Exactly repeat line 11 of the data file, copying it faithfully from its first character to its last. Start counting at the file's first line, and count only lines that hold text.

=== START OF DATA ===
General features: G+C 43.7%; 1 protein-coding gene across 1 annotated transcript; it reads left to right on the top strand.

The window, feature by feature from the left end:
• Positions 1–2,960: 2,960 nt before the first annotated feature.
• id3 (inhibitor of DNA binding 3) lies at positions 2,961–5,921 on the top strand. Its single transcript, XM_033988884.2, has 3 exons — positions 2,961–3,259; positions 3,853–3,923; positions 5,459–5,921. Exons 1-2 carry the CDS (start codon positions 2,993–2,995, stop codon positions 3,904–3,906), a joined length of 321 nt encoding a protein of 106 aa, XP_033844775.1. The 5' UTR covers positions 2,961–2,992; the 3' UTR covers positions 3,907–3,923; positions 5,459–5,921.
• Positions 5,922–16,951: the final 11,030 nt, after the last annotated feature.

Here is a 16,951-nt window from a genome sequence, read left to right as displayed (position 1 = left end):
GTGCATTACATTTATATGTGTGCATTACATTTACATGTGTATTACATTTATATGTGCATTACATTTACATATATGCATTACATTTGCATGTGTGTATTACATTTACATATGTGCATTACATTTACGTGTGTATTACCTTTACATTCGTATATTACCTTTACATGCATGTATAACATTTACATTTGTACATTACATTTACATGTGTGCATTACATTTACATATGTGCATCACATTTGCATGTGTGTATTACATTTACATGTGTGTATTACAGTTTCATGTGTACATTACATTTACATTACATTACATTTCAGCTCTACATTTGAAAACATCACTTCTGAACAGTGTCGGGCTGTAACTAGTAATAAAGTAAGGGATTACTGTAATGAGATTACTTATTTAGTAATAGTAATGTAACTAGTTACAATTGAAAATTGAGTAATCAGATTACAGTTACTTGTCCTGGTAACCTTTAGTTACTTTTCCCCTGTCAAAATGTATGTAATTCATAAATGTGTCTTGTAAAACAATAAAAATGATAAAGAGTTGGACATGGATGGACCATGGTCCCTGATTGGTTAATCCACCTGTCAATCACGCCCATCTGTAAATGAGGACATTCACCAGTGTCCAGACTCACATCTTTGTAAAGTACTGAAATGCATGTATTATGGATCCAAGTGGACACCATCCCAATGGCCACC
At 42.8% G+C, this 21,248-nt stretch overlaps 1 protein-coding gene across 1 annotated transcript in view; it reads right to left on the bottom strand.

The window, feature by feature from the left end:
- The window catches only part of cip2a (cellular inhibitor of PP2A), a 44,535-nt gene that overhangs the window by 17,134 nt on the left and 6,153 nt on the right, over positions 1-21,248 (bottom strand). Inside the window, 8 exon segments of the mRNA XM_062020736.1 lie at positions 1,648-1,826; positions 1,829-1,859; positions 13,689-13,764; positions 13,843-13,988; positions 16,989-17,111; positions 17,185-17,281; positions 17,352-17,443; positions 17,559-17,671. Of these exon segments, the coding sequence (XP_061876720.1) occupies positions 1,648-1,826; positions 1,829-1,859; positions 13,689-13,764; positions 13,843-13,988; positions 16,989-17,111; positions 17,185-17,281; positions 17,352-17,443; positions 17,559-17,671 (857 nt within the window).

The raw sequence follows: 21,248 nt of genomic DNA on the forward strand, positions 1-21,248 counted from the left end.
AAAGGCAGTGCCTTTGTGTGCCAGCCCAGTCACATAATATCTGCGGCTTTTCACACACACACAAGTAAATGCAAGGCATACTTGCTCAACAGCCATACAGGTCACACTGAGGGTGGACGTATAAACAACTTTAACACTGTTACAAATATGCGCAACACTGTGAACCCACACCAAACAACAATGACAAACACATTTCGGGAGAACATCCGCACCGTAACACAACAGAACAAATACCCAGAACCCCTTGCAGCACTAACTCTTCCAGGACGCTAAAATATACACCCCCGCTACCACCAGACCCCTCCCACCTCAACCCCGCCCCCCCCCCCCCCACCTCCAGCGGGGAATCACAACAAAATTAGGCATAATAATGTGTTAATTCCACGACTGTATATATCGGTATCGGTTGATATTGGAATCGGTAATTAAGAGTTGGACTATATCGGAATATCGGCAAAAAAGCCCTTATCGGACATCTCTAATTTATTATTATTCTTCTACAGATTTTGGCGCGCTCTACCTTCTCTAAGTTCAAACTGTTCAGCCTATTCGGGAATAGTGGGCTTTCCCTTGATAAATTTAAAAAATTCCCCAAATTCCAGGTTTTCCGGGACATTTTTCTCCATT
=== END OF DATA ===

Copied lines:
The raw sequence follows: 21,248 nt of genomic DNA on the forward strand, positions 1-21,248 counted from the left end.